Politicians and Protectionism

Why do some politicians and interest groups favor protectionist policies while most economists oppose them?

Let me address the second part of your question first.  Most economists do indeed oppose protectionist policies because the economics literature over the past two hundred years is filled with countless analyses of trade by countless economists with virtually all of them coming to the same conclusion: Trade benefits people!  Economists understand that individuals engage in trade because both sides benefit: the buyer wants what he buys more than the money he gives up to obtain it, while the seller values the money he gets more than the good he is selling.  This is true for people living across the street from one another, and no less true for people living on different sides of international borders.

Trade brings people together and gives them powerful incentives to keep the peace; protectionism pulls people apart and puts them in the mind to take by force what they can no longer acquire through commerce.  Trade broadens consumer choice and reduces prices and thereby makes people wealthier; protectionism limits choices and raises prices and thereby makes people poorer.  Trade spurs competitiveness, efficiencies and innovations; protectionism reduces competition, rewards inefficiency, and stifles innovation.  Trade puts the consumer first, all consumers in fact; protectionism puts the producer first, particular and politically favored ones, in fact.  Trade enhances the international division of labor and thereby fosters prosperity; protectionism hampers the division of labor and takes us a giant step backward to Robinson Crusoe economics.

Economists see the value of trade and the harm of protectionism because they understand economics.  A few of them also believe in individual rights—namely, that my basic human right to buy a car made in Japan is not mitigated one iota by General Motors' preference that I buy a car from them, any more than Burger King's desire that I buy a hamburger from them is reason enough to punish me when I buy from McDonald's.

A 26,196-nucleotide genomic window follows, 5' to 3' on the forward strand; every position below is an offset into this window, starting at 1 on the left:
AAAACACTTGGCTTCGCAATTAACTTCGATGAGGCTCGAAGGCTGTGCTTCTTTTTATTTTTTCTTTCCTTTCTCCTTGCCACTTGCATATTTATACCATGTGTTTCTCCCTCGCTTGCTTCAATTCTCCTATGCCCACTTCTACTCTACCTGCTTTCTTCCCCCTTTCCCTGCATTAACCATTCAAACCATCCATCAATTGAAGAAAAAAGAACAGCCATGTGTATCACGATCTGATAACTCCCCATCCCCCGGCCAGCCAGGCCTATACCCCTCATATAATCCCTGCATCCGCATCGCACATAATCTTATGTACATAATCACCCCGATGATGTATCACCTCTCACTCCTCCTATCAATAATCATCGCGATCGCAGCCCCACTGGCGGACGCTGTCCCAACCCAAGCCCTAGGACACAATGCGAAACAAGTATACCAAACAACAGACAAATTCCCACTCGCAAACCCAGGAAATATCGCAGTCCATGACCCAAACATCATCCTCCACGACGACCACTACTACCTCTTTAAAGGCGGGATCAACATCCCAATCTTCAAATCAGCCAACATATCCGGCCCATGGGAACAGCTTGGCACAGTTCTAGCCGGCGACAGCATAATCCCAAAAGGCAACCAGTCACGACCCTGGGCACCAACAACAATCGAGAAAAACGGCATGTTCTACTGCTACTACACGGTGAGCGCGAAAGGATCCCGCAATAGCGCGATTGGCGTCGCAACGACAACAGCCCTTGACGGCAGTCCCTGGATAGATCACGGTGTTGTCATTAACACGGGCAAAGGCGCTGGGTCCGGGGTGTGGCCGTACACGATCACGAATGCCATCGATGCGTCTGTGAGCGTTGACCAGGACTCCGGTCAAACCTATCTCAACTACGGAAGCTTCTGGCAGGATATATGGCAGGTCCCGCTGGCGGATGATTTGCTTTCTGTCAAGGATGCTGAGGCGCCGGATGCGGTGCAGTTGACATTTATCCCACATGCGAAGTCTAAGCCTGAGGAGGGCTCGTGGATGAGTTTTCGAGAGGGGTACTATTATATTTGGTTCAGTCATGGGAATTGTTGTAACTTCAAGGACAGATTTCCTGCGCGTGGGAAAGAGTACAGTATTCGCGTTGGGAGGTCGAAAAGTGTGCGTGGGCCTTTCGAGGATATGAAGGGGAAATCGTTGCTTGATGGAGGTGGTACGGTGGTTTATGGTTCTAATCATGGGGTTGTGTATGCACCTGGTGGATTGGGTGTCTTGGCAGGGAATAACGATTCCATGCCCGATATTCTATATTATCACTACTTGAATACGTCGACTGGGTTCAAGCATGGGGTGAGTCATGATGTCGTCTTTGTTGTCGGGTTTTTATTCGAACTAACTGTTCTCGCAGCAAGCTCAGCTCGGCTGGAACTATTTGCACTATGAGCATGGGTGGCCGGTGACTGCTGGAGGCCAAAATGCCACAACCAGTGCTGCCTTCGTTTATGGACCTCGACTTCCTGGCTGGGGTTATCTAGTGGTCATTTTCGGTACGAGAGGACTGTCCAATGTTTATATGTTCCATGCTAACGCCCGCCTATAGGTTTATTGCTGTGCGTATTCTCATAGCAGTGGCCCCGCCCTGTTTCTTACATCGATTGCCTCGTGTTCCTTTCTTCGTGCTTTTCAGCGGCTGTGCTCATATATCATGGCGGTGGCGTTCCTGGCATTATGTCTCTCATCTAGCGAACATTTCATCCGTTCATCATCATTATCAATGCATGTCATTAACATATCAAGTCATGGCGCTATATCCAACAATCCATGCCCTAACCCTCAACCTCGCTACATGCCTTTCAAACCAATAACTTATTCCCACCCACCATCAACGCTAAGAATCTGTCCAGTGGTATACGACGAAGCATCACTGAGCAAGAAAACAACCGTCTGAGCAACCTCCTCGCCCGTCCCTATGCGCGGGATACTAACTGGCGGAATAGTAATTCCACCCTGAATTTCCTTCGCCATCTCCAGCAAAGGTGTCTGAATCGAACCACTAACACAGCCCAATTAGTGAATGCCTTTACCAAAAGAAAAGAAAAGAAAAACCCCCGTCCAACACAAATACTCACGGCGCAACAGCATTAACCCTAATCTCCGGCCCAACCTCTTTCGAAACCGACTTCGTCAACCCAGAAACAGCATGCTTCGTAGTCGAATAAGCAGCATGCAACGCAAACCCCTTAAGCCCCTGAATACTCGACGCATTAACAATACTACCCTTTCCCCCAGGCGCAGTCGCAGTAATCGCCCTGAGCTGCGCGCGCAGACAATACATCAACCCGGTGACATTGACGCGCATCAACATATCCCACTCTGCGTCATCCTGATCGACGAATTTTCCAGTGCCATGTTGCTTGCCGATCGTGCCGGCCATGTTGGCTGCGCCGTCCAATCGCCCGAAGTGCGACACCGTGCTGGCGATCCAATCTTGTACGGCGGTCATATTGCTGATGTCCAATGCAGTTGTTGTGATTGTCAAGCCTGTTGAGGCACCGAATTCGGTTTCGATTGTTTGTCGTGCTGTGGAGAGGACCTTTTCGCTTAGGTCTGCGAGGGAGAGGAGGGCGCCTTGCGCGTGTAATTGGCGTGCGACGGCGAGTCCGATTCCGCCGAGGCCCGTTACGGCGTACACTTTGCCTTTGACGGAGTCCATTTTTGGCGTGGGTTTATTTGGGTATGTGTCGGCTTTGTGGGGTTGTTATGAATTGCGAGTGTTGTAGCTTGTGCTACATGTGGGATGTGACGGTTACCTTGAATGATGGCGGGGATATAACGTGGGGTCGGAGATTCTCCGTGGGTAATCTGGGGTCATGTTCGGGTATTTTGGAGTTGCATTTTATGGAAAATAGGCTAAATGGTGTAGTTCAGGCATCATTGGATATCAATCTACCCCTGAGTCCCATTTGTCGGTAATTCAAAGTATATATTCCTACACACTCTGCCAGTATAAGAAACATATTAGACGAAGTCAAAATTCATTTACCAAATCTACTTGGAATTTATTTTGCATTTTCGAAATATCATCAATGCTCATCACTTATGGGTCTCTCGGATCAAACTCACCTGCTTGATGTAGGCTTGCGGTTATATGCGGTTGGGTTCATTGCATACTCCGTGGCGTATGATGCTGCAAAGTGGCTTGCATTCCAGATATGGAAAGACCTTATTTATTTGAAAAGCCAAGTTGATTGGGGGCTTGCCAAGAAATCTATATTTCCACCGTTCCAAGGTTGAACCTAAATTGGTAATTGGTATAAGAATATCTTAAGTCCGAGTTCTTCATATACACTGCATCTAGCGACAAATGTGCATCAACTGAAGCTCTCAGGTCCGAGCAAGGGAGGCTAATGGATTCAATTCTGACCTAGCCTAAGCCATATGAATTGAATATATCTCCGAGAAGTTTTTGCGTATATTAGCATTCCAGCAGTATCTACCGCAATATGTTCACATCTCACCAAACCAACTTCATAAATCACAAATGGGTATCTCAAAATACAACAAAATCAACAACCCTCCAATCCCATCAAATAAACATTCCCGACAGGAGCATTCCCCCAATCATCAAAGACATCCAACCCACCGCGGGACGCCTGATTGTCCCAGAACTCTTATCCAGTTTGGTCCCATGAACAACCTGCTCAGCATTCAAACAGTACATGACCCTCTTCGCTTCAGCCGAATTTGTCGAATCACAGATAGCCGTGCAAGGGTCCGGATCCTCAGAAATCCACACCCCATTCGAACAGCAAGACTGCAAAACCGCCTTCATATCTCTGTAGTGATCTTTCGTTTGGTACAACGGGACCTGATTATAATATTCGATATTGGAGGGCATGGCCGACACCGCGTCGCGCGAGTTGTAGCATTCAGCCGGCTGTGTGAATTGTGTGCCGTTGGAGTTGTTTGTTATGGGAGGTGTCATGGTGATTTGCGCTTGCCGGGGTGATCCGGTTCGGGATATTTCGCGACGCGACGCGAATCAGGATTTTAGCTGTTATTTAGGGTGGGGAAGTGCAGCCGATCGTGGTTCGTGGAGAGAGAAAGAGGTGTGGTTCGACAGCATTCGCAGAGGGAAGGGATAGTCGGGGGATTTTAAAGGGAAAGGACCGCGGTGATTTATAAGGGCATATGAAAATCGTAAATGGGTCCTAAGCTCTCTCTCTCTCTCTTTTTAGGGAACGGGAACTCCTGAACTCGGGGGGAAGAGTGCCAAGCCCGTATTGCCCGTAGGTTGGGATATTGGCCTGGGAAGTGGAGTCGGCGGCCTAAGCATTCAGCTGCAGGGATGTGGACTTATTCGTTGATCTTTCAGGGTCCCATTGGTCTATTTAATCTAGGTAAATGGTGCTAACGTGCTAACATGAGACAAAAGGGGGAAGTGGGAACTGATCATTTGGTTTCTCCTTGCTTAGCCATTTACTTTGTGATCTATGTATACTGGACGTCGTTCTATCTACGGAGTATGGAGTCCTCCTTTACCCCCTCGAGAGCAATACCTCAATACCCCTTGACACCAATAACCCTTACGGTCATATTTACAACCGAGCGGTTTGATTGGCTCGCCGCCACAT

A cardinal rule of economics that virtually all economists understand is that you cannot close the border to imports without closing the border to exports.  If foreigners cannot sell here because of high tariffs, then they cannot earn the dollars they need to buy here.

Protectionism, moreover, is not a policy one nation can engage in by itself for very long, even if it somehow was beneficial to its people (which it isn't).  When one nation raises its trade barriers, other nations almost always retaliate by raising theirs.

The bottom line of why economists are almost all opposed to protectionism is that they are looking at the big picture.  They are considering not simply the effects of protectionism or free trade on only a few people or only in the short run; they are considering the effects on all people and in the long run as well as the short run.

Therein lies the answer to your question.  Politicians and many special interest groups who favor protectionism are simply not being thorough in their thinking.  They are not considering the effects of their policies on all people, nor are they considering the effects in the long run.  They are like the idiot who observes a thief who has just robbed everybody in the neighborhood and who now takes his loot and spends it at all the stores at the local shopping mall.  The idiot notices that the thief's spending seems to have stimulated the mall economy and made the shop owners very happy.  Being an idiot, he concludes that the thief's act was somehow good for the general economy.

Politicians are not paid to be smart economists.  They get paid and reelected if they've done nothing more than use the political process to hand out goodies to special interests who will vote for them, and demagogue the rest of an uninformed public into believing that they're doing us all a big favor.

Protectionists come in both varieties: the innocently naive but mistaken, and the maliciously selfish who are out to get something at someone else's expense and don't care about the consequences.  In any case, the protectionist is wrong, and it is largely the duty of the economist to grab him by the scruff of the neck, shake him up a bit, and tell him, "Put your thinking cap on and start thinking about the harm you are inflicting on lots of people now and in the future."

"Trade brings people together and gives them powerful incentives to keep the peace; protectionism pulls people apart and puts them in the mind to take by force what they can no longer acquire through commerce."